Alevante *, Chef Angel Leon, Cadiz

As if his three stars with Aponiente were not enough, Chef Angel Leon operates a second restaurant in Cadiz that also boasts a star. The dishes here reflect the themes and successes of his flagship restaurant, Aponiente, but is a bit more accessible and casual. Located in the only five star hotel of Cadiz, El Puerto de Santa Maria on the beach just south of the city of Cadiz, a meal here is a unique experience easily turned into a daylong outing.


LU Cocina y Alma *, Chef Juanlu Fernandez, Jerez (new to the list)

One of two Andalusian restaurants debuting on the Michelin list this year, LU Cocina y Alma only opened one year earlier and immediately created a buzz for its creative approach. Employing classic French techniques with a Spanish flair, Chef Fernandez dazzles with a multi-sensory and fantastical theme relating to Alice in Wonderland. It’s a dreamlike experience on the plate as well as in the dining room.


Baga *, Chef Pedro Sanchez, Jaen (new to the list)

The other of the new new entrants to the Michelin star club this year, Baga is an intimate and meticulously run restaurant and the first establishment in Jaen to ever earn a Michelin star. The 15 course tasting menu changes by the season, relying on the produce and products of the time, with a contemporary Mediterranean palate.


Choco *, Chef Kisko Garcia, Cordoba

Born in 1978, Chef Kisko Garcia is one of the youngest chefs of the “new Andalusian cuisine” movement. Based in Cordoba, he draws on local classics and adds touches reminiscent of the city’s Moorish past. Tradition blends with modernity and the simplicity of pure products contrasts with the complexity of refined techniques.

Noor *, Chef Paco Morales, Cordoba

Chef Paco Morales has an impressive résumé, having worked at such famed restaurants as Mugaritz and El Buli before opening Noor to high expectations and fanfare. He has not disappointed. Noor revives the forgotten gastronomic heritage of Al-Andaluz, focusing heavily on the era of Moorish rule from the 10th century, incorporating earlier influences, and delivering diners through centuries of Andalusian culinary development. It’s an exciting approach aiming to rediscover and reinvent ancient recipes, ingredients and techniques in what Chef Morales himself calls a “cultural project”.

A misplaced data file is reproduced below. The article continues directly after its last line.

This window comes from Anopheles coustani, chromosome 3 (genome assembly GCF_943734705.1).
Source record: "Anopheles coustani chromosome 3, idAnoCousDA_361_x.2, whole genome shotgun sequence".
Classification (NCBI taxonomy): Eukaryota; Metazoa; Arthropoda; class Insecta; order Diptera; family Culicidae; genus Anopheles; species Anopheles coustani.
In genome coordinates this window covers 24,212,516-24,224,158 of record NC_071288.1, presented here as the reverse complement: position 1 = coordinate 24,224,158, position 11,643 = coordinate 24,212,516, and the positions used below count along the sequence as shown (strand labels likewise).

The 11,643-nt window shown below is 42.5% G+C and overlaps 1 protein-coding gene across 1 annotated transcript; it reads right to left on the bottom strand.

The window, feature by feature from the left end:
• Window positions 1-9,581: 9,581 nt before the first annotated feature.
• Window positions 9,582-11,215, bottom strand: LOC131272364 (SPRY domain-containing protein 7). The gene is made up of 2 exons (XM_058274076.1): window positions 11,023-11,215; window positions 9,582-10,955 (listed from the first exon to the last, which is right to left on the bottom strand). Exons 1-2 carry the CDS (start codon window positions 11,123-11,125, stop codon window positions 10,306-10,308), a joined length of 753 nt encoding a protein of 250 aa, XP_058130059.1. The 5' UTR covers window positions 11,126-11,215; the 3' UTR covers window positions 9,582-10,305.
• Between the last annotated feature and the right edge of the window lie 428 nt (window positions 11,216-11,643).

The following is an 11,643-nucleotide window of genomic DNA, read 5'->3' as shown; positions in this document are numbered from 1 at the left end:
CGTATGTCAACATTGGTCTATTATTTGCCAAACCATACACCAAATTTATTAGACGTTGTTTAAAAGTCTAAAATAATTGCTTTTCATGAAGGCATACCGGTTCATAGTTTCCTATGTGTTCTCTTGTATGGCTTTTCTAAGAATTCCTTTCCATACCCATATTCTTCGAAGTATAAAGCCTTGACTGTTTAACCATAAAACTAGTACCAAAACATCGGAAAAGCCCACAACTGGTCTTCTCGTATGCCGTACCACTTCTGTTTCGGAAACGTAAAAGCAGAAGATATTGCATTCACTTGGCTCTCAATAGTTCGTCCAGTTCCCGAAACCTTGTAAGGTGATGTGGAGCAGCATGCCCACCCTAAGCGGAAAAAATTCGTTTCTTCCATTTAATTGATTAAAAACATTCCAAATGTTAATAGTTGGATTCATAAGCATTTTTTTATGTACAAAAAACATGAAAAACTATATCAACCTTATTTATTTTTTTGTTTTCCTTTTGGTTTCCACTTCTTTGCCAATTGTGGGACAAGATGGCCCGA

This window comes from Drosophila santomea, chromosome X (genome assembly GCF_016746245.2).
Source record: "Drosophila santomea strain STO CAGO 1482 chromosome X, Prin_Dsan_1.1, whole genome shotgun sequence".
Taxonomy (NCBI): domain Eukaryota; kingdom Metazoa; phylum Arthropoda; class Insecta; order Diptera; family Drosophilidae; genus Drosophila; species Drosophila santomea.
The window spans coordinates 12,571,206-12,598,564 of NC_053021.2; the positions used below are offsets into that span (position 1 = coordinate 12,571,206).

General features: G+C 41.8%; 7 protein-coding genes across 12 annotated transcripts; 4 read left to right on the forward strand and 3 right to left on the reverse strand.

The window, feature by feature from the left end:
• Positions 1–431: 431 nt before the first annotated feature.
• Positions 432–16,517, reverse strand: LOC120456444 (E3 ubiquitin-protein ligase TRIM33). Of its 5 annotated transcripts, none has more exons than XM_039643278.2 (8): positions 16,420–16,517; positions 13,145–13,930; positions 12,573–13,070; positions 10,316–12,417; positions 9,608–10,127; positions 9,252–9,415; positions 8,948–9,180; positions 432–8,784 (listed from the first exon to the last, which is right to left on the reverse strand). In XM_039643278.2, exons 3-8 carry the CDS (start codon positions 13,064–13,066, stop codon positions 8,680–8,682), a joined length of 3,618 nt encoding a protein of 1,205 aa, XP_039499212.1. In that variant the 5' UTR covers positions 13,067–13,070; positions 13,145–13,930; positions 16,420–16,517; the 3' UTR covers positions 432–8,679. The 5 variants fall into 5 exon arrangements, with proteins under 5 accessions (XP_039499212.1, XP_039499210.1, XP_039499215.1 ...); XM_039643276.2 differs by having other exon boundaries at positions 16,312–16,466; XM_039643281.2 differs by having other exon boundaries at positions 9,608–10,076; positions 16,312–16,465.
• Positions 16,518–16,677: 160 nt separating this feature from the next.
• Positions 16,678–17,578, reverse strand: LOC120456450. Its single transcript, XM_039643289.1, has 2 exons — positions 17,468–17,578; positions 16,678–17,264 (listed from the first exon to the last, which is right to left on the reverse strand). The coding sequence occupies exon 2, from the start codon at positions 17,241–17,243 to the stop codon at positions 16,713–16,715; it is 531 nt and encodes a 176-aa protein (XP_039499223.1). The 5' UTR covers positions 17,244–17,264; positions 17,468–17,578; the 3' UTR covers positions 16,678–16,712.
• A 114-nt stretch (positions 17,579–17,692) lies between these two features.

Abantal *, Chef Julio Fernandez, Sevilla

The well established Abantal has held its star for more than a decade now. The attention to detail is as evident in the sleek presentation of the dining room as it is on every beautifully presented plate. Steeped in its Andalusian roots, the cuisine draws on Moorish-Arab influences fused with imaginative and adventurous modernity.


Acanthum *, Chef Xanty Elias, Huelva

Chef Xanty Elias, a native to Huelva, brought to the city and the wider province its first Michelin star after having trained for two years at the three-starred Arzak restaurant in San Sebastian. Two different tasting menus, changing every six months, continue to excite guests with an ever evolving and often thematic approach.


La Costa *, Chef Jose Alvarez, El Ejido

In operation since the 1960’s, La Costa lends history and tradition to the haute cuisine of Almeria. It wasn’t until 2006 that the establishment finally earned a Michelin star under Chef Alvarez, whose innovation and modern touch built on the longstanding success of the restaurant. With three separate dining rooms, the restaurant offers tapas in the tavern, an informal dining room for gourmet gastronomy, and a tasting room where guests can sample the specialties of the chef.

Alejandro *, Chef Alejandro Sanchez, Almeria

Alejandro professes to believe in simple cooking based on respect for traditional Almerían ingredients. To see the sophistication of his creations, you might not call it simple yourself… There is no question as to the purity of the ingredients, often taking on the elegance of Japanese cuisine, particularly evident in his passion for local fish and seafood.

Alan Hazel is Owner and Director of Cortijo El Carligto. Cortijo el Carligto is a private Andalucían hideaway and luxury rental estate in the hills of Malaga, Spain, overlooking the Mediterranean.

If you would like to be a guest blogger on A Luxury Travel Blog in order to raise your profile, please contact us.

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  1. I know I should be stuffing a turkey on Christmas morning and not surfing the internet. Whatever the day I’m afraid that I need my daily fix of luxury and travel. A girl needs to dream and I can certainly dream about visiting some of these great restaurants on our next trip to Spain.

  2. You may remember that I wrote a piece on Cordoba earlier in the year for A Luxury Travel Blog. Although I visited neither of the named restaurants it was evident that Cordoba was on a culinary charge. It’s got a food heritage dating back to the Moorish invasion and a huge number of visitors to provide discerning demand for its top restaurants.